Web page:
It’s time for quad bike manufacturers to rollover on safety

Seventeen Australians have died this year from quad bike accidents, also known as all terrain vehicles or ATVs. Flickr/sharkbait

The tragic quad-biking death of an 11-year-old boy from northwest Victoria on Monday takes the 2011 death toll from all terrain vehicle (ATV) accidents to 17.

The boy reportedly died after his ATV overturned while he was herding cows.

This accident shouldn’t have happened but it’s part of a growing trend of injury and deaths associated with these widely-used farming vehicles.

Data from the University of Sydney’s Australian Centre for Agricultural Health and Safety shows the number of deaths from the use of these vehicles has risen in the past decade from around eight to 10 a year, to 14 deaths in 2010.

The industry continues to recommend their traditional rider-education program as the panacea to the problem.

But while I’m unaware of any Australian evaluations of these programs, they seem to be having little effect on safety.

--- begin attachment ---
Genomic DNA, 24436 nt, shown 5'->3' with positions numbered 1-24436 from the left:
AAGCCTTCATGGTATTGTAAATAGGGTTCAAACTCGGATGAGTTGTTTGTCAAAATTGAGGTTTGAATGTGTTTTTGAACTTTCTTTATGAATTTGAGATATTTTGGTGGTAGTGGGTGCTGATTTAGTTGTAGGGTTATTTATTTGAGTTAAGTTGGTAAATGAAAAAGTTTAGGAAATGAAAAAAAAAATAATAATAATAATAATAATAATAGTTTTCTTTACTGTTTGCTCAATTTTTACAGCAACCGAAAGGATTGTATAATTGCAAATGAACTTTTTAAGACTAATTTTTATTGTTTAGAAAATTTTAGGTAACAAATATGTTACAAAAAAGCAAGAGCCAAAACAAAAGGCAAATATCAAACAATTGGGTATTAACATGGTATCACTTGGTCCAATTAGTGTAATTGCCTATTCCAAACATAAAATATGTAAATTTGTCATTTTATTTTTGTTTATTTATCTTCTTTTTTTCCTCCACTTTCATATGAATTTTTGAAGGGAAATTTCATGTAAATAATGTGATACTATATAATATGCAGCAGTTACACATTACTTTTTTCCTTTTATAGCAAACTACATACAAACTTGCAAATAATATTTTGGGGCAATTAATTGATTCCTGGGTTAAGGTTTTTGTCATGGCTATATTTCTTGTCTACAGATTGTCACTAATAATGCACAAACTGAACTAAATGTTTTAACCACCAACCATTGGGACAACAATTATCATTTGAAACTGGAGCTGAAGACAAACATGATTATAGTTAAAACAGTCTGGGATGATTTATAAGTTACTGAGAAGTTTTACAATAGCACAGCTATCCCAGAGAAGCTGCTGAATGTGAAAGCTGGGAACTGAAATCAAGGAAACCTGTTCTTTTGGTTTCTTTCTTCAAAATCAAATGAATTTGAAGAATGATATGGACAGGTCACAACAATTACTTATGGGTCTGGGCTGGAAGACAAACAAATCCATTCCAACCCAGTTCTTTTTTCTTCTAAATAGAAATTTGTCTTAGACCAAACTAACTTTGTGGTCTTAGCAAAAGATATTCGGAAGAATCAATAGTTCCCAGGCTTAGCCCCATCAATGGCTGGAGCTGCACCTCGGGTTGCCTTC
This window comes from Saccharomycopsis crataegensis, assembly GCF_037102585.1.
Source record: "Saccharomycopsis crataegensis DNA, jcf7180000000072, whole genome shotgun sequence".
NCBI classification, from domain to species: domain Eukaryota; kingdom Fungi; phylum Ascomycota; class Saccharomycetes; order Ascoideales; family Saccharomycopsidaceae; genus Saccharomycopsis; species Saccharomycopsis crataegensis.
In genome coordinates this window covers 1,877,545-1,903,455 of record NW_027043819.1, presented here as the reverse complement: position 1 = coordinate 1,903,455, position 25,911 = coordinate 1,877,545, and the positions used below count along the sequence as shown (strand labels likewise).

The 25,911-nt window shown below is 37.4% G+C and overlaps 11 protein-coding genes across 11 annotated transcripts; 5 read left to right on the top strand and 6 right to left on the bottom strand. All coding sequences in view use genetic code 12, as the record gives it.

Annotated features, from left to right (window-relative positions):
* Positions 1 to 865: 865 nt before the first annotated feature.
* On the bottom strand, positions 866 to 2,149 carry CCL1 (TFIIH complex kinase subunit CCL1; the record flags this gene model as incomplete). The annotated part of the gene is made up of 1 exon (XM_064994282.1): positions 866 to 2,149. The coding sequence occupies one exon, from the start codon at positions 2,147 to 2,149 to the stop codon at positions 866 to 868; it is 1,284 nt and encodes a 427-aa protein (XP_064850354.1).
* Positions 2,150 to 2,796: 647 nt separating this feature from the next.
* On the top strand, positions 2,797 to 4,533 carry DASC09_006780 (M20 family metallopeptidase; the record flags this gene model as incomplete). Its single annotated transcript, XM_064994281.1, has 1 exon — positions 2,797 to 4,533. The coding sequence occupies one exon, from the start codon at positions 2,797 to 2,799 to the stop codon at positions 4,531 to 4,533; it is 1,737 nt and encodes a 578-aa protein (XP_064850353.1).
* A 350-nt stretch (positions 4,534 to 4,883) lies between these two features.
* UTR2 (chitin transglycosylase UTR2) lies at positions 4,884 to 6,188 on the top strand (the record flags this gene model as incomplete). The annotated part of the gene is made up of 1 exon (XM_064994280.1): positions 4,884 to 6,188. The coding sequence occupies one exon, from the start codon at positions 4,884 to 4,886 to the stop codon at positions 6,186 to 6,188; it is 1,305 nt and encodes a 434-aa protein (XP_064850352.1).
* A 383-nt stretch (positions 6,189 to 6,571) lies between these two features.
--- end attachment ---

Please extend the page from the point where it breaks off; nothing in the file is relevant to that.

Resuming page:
Design flaws

Around 280,000 ATVs are currently in use in Australia and the number is rapidly rising. Their popularity is based on their accessibility, ease of use, and low maintenance – they’re effectively substitutes for horses for all manner of farming and recreational needs.

No one denies their functionality and usefulness. But the industry is yet to update their design to improve their crashworthiness and handling.

The problem is that quad bikes can roll over and crush the driver, which highlights the need for crush protection devices (CPD) or rollover protection systems (ROPS) to save lives.

Researchers have found around half of ATV fatalities are associated with rollovers – a figure that, surprisingly, is disputed by some manufacturers.

Manufacturers haven’t improved the safety of ATVs. Flickr/zzathras777